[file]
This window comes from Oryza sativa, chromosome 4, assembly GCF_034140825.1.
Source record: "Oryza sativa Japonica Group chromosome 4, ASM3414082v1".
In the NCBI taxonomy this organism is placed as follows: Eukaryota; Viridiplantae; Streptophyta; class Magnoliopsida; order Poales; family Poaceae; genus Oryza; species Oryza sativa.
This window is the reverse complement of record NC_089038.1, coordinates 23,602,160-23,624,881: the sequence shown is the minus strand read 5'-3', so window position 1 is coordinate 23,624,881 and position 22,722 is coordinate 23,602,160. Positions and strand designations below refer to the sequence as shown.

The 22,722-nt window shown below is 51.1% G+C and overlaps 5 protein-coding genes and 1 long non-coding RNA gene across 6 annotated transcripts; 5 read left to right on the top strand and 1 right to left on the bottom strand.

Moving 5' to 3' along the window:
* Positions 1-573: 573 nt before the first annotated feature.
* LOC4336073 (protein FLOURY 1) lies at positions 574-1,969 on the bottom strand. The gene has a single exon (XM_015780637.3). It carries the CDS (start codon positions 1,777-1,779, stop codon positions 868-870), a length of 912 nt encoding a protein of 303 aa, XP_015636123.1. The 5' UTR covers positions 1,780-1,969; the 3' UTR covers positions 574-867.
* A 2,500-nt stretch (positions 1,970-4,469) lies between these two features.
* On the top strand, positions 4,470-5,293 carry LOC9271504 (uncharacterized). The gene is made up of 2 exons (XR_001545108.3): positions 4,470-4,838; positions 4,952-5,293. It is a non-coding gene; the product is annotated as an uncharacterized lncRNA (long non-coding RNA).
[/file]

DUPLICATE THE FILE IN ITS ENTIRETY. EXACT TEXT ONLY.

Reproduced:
This window comes from Oryza sativa, chromosome 4, assembly GCF_034140825.1.
Source record: "Oryza sativa Japonica Group chromosome 4, ASM3414082v1".
In the NCBI taxonomy this organism is placed as follows: Eukaryota; Viridiplantae; Streptophyta; class Magnoliopsida; order Poales; family Poaceae; genus Oryza; species Oryza sativa.
This window is the reverse complement of record NC_089038.1, coordinates 23,602,160-23,624,881: the sequence shown is the minus strand read 5'-3', so window position 1 is coordinate 23,624,881 and position 22,722 is coordinate 23,602,160. Positions and strand designations below refer to the sequence as shown.

The 22,722-nt window shown below is 51.1% G+C and overlaps 5 protein-coding genes and 1 long non-coding RNA gene across 6 annotated transcripts; 5 read left to right on the top strand and 1 right to left on the bottom strand.

Moving 5' to 3' along the window:
* Positions 1-573: 573 nt before the first annotated feature.
* LOC4336073 (protein FLOURY 1) lies at positions 574-1,969 on the bottom strand. The gene has a single exon (XM_015780637.3). It carries the CDS (start codon positions 1,777-1,779, stop codon positions 868-870), a length of 912 nt encoding a protein of 303 aa, XP_015636123.1. The 5' UTR covers positions 1,780-1,969; the 3' UTR covers positions 574-867.
* A 2,500-nt stretch (positions 1,970-4,469) lies between these two features.
* On the top strand, positions 4,470-5,293 carry LOC9271504 (uncharacterized). The gene is made up of 2 exons (XR_001545108.3): positions 4,470-4,838; positions 4,952-5,293. It is a non-coding gene; the product is annotated as an uncharacterized lncRNA (long non-coding RNA).